Barista pouring hot water on the brown coffee paper filter

Paper vs. Metal Pour-Over Filters: Which One is Better?

Audrey Harrison
Home brewer

When brewing that perfect cup of pour-over coffee, choosing the right filter can make a significant difference in your overall experience.

Paper and metal filters are both widely used and bring their own set of advantages and drawbacks to the brewing process.

If you are on the fence about picking a filter, join us as we explore the nuances of both paper and metal options, and decide which one suits your preferences best.

Paper filters: Overview

What are paper filters?

When you think of pour-over brewing, you most probably imagine using a paper filter, don’t you? These filters are pretty common when it comes to pour-over coffee brewing.

They are typically made from bleached or unbleached paper and come in various shapes to fit different pour-over drippers. They offer a convenient way to brew coffee without the worry of sediment or coffee oils.

Advantages of using a paper filter

Besides being super convenient to use, paper filters excel at capturing fine coffee particles and oils, resulting in a cleaner and brighter cup.

They enhance the clarity of flavor by preventing unwanted sediments from reaching your final brew. Moreover, paper filters are readily available and easy to dispose of after use.

Disadvantages of using a paper filter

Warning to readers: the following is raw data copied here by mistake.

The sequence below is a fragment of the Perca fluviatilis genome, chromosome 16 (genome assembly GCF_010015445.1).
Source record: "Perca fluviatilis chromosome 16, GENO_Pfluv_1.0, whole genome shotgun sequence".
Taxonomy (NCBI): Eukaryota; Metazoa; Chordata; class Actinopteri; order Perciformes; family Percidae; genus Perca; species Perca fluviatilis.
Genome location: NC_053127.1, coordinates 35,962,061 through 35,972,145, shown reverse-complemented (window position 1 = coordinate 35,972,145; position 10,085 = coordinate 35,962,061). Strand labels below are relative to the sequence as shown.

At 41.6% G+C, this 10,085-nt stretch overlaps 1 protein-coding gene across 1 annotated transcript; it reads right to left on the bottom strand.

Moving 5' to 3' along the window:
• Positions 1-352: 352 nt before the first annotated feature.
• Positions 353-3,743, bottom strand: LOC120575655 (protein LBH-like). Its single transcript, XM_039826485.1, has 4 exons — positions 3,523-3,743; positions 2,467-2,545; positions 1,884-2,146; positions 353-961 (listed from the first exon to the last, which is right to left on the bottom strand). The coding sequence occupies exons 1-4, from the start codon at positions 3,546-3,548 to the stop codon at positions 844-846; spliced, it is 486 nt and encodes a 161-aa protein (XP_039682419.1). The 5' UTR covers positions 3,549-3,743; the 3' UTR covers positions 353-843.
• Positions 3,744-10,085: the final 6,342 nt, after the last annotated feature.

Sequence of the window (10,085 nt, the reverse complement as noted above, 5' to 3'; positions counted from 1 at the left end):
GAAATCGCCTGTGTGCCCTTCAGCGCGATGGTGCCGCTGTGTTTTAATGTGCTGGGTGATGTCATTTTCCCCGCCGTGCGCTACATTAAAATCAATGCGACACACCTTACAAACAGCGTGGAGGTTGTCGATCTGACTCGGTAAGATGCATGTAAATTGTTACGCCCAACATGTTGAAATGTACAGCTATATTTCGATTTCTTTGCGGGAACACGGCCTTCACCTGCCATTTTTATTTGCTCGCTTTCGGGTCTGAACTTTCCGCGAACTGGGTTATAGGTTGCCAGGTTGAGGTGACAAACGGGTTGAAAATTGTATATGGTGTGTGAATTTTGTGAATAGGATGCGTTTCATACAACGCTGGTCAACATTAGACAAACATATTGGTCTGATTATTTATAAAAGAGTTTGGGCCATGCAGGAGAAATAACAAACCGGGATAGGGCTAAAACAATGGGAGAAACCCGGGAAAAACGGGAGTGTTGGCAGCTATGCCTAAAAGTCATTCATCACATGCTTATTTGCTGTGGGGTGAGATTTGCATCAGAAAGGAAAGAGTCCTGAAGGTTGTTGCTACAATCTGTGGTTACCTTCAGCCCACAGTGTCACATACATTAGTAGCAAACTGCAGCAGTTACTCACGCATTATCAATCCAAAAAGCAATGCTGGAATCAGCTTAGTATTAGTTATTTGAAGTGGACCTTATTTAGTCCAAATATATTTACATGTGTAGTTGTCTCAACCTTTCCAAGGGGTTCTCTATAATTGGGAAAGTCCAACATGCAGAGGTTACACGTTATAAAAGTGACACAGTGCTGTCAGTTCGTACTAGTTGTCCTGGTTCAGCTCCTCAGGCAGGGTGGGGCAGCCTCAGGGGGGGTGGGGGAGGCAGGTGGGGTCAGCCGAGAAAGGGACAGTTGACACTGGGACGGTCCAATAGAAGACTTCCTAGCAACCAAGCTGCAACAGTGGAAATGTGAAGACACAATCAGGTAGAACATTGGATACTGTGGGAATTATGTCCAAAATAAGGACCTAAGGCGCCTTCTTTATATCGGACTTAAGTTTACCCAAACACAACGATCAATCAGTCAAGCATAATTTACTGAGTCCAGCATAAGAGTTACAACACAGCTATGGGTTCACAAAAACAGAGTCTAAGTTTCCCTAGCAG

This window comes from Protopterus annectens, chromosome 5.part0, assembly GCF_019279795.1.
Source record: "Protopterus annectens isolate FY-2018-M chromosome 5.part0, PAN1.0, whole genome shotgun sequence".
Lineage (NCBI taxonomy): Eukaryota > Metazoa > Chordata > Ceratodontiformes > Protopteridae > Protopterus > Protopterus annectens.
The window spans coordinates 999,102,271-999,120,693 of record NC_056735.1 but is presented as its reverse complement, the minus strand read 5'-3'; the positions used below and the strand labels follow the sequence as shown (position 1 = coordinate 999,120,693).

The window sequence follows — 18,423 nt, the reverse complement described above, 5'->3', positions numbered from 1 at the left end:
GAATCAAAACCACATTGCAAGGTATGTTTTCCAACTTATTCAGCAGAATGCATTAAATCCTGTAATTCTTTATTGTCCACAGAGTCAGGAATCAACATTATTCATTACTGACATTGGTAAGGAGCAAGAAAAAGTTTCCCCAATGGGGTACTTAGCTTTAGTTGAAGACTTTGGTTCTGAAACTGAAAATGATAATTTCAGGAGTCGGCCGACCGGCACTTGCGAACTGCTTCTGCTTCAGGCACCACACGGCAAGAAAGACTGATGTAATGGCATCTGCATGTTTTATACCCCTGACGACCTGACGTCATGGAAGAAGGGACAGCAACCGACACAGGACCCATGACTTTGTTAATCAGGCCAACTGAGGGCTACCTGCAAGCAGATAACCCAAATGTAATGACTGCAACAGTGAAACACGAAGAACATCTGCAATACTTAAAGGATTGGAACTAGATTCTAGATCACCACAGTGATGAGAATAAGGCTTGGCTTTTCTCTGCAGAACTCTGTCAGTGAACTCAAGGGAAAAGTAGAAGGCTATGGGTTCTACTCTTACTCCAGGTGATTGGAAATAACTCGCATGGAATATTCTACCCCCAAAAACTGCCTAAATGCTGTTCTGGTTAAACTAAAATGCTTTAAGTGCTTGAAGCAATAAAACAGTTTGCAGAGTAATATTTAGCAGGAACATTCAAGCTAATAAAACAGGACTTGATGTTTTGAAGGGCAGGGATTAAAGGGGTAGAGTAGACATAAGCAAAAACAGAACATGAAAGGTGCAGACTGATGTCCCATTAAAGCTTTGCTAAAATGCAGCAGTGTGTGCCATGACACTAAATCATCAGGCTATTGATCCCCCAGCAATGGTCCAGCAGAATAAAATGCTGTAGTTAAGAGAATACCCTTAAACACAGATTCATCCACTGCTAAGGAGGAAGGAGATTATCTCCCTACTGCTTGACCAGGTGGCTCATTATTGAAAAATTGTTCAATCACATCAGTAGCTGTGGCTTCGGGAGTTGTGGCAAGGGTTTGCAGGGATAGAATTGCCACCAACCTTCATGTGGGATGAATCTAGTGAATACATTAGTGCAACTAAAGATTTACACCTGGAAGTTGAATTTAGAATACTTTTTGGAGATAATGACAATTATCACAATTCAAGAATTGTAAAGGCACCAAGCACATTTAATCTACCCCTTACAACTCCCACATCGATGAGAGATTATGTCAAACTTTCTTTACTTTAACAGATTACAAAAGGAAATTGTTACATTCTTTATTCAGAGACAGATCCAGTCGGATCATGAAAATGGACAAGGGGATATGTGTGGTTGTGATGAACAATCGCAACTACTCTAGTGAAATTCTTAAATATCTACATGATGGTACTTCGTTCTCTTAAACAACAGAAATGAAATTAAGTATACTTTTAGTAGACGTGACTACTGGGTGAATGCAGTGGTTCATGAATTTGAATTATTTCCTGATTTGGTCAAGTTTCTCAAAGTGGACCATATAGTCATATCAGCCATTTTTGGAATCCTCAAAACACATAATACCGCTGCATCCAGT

While paper filters excel at clarity, they can also remove some of the coffee's natural oils and flavors, leading to a potentially lighter mouthfeel.

Also, the disposable nature of paper filters contributes to waste in the long run.

Best practices for using paper filters

To get the most out of your paper filter, make sure to rinse it with hot water before adding your coffee grounds.

This helps remove any residual paper taste and preheats the brewing apparatus. Also, remember to adjust your grind size accordingly to ensure proper water flow and extraction.

Metal filters: Overview

What are metal filters?

Often made of stainless steel, metal filters offer an alternative to paper filters in pour-over brewing. They consist of fine mesh that allows more oils and micro-fines to pass through, resulting in a coffee with a fuller body.

Advantages of using a metal filter

Metal filters preserve more of the coffee's natural oils and essence, leading to a richer and more robust flavor profile. They are also reusable, making them an eco-friendly choice that reduces waste over time.

Disadvantages of using a metal filter